Why the international law shouldn’t be an option to resolve China-Philippines row?


The disputed waters in South China Sea. (Image credit: thesantosrepublic.com)

Formally, international laws serve as guidelines or standards in resolving disputes, crises, and inconsistencies between nations and states.

International laws, quite essentially, should not undermine or question existing laws and historic domains a sovereign state already has. In other words, it should be tailored accordingly to what interest most to the general welfare in the international scope. Thus, it should be presumed that international laws must be perfected according to what is just, legal, and proper, and thus, should also be considered that they must be consistent to equality, justice, and sovereignty.

The Philippines has become steadfast in resolving the issue through the intervention of an international law such as the United Nations Conventions on the Law of the Sea or UNCLOS. On the contrary, China wanted it to resolve by a bilateral talk or process. Now, what makes it unlikely to resolve the row either by these two ways? Probably, there are only two apparent reasons:

  1. Through international law, the issue is obviously favorable to the Philippines, and in the contrary is calamitous to China’s historic claim.
  2. Through a bilateral talk or process, the issue might be unclear to both parties on where they must go, and the tendency to either giving in or giving up is safe to say obscure. And the most probable end result from this process would be:
  • The Philippines should either respect or cooperate with China in return for economic or political and security (of course, a clandestine deal).
  • Or else, the row would continue to swell indefinite.

Territorial disputes, categorically, can only be solved through international laws if and only if the said law is beneficial and equitable to both disputing parties after considering the multifaceted factors involved.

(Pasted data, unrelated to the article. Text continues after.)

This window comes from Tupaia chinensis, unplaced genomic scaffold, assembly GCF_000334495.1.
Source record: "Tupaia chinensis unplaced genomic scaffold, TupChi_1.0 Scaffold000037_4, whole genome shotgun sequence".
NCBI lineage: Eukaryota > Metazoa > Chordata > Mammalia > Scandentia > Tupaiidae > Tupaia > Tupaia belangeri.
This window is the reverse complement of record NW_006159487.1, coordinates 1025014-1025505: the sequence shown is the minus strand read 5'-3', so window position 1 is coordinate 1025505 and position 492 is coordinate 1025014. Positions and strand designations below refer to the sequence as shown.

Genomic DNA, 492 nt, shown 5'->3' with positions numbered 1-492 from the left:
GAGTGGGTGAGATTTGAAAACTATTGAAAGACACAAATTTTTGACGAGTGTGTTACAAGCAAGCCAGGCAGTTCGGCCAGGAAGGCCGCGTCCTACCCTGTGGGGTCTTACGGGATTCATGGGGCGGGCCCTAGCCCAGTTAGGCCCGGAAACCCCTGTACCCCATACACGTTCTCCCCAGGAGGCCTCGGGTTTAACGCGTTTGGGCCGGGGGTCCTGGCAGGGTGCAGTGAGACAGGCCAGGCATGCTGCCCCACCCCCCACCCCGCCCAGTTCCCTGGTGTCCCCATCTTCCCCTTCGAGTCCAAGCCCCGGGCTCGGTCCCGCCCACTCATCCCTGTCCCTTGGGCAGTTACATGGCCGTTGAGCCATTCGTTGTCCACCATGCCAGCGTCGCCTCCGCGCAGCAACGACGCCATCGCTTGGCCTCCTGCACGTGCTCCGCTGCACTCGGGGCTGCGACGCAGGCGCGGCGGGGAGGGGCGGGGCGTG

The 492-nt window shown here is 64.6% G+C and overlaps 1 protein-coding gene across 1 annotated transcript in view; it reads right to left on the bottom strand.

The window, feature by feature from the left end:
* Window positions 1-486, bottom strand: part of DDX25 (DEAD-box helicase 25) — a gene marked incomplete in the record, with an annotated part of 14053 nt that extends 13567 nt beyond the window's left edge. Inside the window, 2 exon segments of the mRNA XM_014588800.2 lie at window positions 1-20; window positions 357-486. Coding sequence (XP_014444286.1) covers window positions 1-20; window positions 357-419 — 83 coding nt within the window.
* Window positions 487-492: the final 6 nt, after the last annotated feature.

The fact that both China and the Philippines have reservations declared in UNCLOS when they ratified it, then UNCLOS isn’t an ideal option. Rather, it would only give birth to injustice, especially to China (a case-to-case basis). However, China, when it comes to other international laws, treaties, and practices in relation to territorial acquisition, has, historically and substantially exercised territorial sovereignty through China’s historic claim vis-a-vis the 1958 Declaration on the Territorial Sea, the 1992 Law on the Territorial Sea and the Contiguous Zone, and China’s constant assertion of the territory coupled with effective occupation by Chinese fishermen so long before the Philippines’ defensive claim broke out. Should UNCLOS intervention prevails on this issue, then, the scenario would become akin to disrespecting not only to China’s long been preserved history but also to its sovereignty.

The Philippines, on the other hand, argued not only for proximity but also for its sovereignty apparently vested upon by UNCLOS. Then, what about the sovereignty of China that from the very beginning, China has been exercising and constantly asserting territorial sovereignty over the disputed waters in South China Sea, now, the Philippines claimed it west of the the Philippine Sea? And what about for the Philippines?

Practically and historically, the Philippines has no history of sovereignty over the disputed water in the South China Sea not even has it a declaration included to the Philippines territorial maps and long history of constant claim over the disputed water until it ratified UNCLOS.

In other words, the Philippines has earned sovereignty over the disputed water ONLY at the time UNCLOS was ratified.

But, here’s the twist: Although the Philippines ratified UNCLOS, it left UNCLOS a mark of declaration or reservations including what has already been part of the Philippine territory before the ratification.

In the other side of the coin, China has already a historical sovereignty over the disputed waters before the convention for UNCLOS formation and the ratification. Moreover, though China ratified UNCLOS, just like the Philippines, it declared reservations, as well. In other words, by declaring reservations, presumably, both disputing parties set aside more or less UNCLOS provisions. Ergo, if this is subtly true, then both do not acknowledge UNCLOS. Then, why the hell the Philippines wanted to resolve the issue by the intervention of UNCLOS when it has reservations and so and so?

Author’s note: Under favorable condition, I stood only by reasons and what is just and reasonable, not by who exactly I am, where my loyalty must go, and what my nationality is. 

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